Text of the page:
Skip to main content
Academic

Ecological intensification and diversification approaches to maintain biodiversity, ecosystem services and food production in a changing world

Summary

A review questioning whether agricultural landscapes are able to be redesigned to maintain their productivity and profitability, whilst promoting biodiversity, sustaining ecosystem services and providing resilience to climate change

Abstract

How do we redesign agricultural landscapes to maintain their productivity and profitability, while promoting rather than eradicating biodiversity, and regenerating rather than undermining the ecological processes that sustain food production and are vital for a liveable planet? Ecological intensification harnesses ecological processes to increase food production per area through management processes that often diversify croplands to support beneficial organisms supplying these services. By adding more diverse vegetation back into landscapes, the agricultural matrix can also become both more habitable and more permeable to biodiversity, aiding in conserving biodiversity over time. By reducing the need for costly inputs while maintaining productivity, ecological intensification methods can maintain or even enhance profitability. As shown with several examples, ecological intensification and diversification can assist in creating multifunctional landscapes that are more environmentally and economically sustainable. While single methods of ecological intensification can be incorporated into large-scale industrial farms and reduce negative impacts, complete redesign of such systems using multiple methods of ecological intensification and diversification can create truly regenerative systems with strong potential to promote food production and biodiversity. However, the broad adoption of these methods will require transformative socio-economic changes because many structural barriers continue to maintain the current agrichemical model of agriculture.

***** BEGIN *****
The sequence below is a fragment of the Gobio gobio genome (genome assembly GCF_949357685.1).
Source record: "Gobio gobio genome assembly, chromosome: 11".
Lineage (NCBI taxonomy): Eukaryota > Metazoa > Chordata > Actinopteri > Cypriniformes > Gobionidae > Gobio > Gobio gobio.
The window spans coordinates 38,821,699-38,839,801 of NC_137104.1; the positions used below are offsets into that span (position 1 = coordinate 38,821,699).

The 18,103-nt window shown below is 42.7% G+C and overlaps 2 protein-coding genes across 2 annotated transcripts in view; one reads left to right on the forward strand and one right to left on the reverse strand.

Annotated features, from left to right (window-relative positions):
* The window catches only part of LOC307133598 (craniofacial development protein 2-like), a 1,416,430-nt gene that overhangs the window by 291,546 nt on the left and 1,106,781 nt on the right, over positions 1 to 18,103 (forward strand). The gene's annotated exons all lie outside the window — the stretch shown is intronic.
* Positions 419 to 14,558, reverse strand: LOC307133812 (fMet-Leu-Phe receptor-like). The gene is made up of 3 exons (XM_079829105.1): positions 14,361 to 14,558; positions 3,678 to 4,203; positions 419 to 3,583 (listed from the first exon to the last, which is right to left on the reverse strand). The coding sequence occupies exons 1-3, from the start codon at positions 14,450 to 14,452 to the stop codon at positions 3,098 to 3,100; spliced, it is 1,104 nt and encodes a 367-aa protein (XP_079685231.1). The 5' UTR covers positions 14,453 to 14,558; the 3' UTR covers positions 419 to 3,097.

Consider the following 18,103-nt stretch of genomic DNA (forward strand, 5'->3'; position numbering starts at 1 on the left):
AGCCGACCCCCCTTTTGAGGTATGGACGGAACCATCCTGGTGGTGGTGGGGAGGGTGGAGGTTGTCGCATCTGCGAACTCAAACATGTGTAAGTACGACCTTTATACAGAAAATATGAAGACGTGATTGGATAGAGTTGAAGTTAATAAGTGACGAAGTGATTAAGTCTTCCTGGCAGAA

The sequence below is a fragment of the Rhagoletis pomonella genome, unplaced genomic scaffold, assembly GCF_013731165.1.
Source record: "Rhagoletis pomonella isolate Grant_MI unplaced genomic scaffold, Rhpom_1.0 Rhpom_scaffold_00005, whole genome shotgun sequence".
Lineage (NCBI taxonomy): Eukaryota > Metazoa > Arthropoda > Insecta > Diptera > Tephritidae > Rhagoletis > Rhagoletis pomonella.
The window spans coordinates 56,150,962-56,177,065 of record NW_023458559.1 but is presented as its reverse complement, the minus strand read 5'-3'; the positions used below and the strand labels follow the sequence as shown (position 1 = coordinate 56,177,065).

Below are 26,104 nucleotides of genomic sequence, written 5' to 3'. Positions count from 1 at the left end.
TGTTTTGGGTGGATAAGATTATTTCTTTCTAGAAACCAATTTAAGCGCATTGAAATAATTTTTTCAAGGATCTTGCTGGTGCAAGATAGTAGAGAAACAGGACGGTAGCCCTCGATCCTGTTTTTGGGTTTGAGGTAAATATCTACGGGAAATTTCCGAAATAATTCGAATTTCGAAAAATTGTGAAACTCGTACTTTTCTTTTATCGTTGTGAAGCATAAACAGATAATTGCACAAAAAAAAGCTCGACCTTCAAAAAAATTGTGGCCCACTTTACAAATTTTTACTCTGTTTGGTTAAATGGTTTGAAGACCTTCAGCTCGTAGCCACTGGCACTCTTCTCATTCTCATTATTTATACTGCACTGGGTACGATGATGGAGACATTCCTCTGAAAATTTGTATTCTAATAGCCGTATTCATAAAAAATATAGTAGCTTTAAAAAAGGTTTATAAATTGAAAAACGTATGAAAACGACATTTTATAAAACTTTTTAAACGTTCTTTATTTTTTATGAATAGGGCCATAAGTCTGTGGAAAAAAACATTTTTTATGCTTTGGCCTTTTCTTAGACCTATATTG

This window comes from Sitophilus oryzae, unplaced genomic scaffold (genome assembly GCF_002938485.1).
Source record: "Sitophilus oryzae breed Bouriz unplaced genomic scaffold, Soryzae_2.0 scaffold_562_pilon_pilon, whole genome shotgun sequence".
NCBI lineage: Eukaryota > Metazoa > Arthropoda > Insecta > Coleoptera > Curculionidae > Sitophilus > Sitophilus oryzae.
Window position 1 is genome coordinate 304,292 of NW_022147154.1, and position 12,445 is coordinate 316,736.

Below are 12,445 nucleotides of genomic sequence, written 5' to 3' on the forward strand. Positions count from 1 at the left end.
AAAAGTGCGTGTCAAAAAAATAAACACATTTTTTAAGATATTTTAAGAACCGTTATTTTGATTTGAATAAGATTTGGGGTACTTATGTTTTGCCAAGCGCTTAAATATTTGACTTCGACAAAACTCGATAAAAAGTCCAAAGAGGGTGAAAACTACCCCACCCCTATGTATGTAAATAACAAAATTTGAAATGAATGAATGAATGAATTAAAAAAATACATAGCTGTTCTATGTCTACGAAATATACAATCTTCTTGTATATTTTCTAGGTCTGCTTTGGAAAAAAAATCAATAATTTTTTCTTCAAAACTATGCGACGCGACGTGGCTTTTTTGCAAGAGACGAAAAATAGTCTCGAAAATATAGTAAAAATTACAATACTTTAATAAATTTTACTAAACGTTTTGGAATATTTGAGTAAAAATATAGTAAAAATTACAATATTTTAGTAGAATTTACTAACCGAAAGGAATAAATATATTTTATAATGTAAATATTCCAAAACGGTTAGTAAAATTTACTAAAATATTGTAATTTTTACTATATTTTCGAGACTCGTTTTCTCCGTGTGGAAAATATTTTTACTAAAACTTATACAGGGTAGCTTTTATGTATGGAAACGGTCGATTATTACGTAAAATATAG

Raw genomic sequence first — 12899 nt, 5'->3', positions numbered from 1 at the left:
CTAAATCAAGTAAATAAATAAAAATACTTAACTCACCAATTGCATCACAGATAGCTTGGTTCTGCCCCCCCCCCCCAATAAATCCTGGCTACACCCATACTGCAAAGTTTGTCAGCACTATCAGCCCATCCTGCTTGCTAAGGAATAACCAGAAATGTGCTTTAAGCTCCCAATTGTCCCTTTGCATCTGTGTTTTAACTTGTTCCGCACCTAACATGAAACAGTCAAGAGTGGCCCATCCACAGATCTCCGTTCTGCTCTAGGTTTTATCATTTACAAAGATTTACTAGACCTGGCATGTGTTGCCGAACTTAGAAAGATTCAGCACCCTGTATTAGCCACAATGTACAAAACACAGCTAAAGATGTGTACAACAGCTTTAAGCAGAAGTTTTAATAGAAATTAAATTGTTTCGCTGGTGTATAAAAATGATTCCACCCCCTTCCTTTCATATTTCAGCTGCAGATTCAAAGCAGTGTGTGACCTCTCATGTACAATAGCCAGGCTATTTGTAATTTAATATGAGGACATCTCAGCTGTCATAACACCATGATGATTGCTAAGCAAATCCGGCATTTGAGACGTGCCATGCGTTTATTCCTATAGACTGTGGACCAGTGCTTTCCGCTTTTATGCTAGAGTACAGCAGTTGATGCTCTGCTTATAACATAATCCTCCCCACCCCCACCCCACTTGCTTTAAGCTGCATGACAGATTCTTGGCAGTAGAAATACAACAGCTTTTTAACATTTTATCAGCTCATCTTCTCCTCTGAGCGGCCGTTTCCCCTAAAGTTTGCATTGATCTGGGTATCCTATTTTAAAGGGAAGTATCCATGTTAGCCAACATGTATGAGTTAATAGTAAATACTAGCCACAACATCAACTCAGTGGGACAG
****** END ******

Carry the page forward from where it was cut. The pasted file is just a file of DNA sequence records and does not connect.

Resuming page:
Author(s): C. Kremen

Publisher: Emerging Topics in Life Sciences

Platform: Emerging Topics in Life Sciences

Journal: Emerging Topics in Life Sciences

Free
Not linked to qualification
Informational learning

Suitable for:

not suitable for Children, schools, families
not suitable for General public, gardeners, ramblers, armchair-enthusiasts etc
suitable for Professional interest in hedge management or surveying

Comments

Leave a Reply

Your email address will not be published.

Format: doc

Year: 2020

Pages: 12